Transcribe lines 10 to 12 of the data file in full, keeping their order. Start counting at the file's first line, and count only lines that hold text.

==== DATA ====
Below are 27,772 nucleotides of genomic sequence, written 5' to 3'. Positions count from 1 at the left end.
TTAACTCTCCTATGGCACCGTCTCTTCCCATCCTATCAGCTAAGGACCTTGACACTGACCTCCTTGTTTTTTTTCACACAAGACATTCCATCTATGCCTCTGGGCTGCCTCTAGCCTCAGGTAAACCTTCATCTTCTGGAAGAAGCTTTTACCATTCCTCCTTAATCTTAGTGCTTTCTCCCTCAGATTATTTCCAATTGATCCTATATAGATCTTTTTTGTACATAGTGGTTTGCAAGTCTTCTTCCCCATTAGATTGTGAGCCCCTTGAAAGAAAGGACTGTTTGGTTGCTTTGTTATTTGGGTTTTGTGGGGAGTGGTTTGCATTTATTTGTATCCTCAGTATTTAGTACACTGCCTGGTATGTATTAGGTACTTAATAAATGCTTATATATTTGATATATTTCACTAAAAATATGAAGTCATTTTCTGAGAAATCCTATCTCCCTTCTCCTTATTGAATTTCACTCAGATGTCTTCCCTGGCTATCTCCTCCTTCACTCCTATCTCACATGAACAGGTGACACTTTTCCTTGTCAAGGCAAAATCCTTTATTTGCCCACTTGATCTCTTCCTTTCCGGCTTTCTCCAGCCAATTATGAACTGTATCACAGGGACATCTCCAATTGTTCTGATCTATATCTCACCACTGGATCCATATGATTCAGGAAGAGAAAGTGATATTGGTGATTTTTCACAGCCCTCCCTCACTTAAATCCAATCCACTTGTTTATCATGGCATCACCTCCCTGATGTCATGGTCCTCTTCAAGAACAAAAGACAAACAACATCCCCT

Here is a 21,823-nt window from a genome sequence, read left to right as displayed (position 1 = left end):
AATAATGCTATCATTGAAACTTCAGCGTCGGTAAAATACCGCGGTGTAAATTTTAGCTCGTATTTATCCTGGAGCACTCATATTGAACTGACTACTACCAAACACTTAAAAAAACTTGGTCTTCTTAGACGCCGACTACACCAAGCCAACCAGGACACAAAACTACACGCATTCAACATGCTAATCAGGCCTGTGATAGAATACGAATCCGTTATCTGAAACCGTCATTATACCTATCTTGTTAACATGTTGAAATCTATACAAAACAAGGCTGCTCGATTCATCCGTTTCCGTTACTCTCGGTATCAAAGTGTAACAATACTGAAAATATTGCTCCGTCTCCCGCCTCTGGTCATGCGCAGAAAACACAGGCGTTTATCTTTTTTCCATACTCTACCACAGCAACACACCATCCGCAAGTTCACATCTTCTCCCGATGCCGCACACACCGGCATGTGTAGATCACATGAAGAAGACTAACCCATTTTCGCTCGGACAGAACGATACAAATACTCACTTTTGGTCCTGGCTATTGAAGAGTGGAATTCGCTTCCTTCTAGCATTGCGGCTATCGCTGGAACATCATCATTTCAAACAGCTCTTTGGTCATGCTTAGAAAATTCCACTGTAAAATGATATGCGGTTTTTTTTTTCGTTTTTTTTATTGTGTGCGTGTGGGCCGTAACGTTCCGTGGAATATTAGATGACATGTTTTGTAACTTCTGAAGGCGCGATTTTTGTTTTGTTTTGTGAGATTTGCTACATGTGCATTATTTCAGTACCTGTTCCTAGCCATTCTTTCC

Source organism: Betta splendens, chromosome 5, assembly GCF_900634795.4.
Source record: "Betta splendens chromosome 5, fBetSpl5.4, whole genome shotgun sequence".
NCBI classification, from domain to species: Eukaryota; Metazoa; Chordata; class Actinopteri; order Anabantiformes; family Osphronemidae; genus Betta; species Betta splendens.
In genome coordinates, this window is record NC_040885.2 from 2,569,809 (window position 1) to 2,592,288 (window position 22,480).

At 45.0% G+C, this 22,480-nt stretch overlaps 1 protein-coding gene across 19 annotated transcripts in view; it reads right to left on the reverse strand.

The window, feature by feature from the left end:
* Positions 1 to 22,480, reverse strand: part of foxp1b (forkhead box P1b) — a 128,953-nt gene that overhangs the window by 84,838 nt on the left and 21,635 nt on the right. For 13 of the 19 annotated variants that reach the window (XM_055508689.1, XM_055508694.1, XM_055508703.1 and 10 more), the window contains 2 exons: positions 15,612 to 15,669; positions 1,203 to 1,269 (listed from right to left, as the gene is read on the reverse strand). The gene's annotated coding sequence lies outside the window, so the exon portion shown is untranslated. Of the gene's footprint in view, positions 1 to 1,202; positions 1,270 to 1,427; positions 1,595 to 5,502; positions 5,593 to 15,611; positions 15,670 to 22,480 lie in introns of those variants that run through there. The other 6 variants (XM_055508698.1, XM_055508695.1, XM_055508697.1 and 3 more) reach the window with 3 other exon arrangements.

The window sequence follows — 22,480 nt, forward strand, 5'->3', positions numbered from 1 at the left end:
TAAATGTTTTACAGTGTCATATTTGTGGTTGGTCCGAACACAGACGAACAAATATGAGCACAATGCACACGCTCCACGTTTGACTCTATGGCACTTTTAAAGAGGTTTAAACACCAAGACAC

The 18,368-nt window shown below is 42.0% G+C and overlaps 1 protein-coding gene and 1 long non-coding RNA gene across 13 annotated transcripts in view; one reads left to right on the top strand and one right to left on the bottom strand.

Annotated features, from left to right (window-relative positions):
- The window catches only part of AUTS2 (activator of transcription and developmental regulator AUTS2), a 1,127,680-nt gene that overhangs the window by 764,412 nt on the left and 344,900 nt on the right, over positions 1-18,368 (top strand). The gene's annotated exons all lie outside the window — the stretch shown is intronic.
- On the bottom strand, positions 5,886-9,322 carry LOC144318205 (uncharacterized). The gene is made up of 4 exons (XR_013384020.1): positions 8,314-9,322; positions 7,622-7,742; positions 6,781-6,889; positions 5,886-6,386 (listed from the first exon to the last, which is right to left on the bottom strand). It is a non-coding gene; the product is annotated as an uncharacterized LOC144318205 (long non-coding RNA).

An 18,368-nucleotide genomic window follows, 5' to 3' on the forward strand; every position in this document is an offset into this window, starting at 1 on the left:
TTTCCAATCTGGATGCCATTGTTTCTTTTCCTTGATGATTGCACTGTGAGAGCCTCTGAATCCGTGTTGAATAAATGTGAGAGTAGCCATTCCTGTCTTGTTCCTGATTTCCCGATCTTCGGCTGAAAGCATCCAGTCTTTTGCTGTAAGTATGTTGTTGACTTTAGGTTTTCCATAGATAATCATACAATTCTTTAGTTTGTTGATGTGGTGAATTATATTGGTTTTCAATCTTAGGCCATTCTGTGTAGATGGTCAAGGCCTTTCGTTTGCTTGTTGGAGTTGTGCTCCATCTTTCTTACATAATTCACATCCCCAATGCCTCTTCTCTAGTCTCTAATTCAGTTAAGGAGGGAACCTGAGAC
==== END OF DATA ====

The window, feature by feature from the left end:
* Positions 1 to 22,480, reverse strand: part of foxp1b (forkhead box P1b) — a 128,953-nt gene that overhangs the window by 84,838 nt on the left and 21,635 nt on the right. For 13 of the 19 annotated variants that reach the window (XM_055508689.1, XM_055508694.1, XM_055508703.1 and 10 more), the window contains 2 exons: positions 15,612 to 15,669; positions 1,203 to 1,269 (listed from right to left, as the gene is read on the reverse strand). The gene's annotated coding sequence lies outside the window, so the exon portion shown is untranslated. Of the gene's footprint in view, positions 1 to 1,202; positions 1,270 to 1,427; positions 1,595 to 5,502; positions 5,593 to 15,611; positions 15,670 to 22,480 lie in introns of those variants that run through there. The other 6 variants (XM_055508698.1, XM_055508695.1, XM_055508697.1 and 3 more) reach the window with 3 other exon arrangements.

The window sequence follows — 22,480 nt, forward strand, 5'->3', positions numbered from 1 at the left end: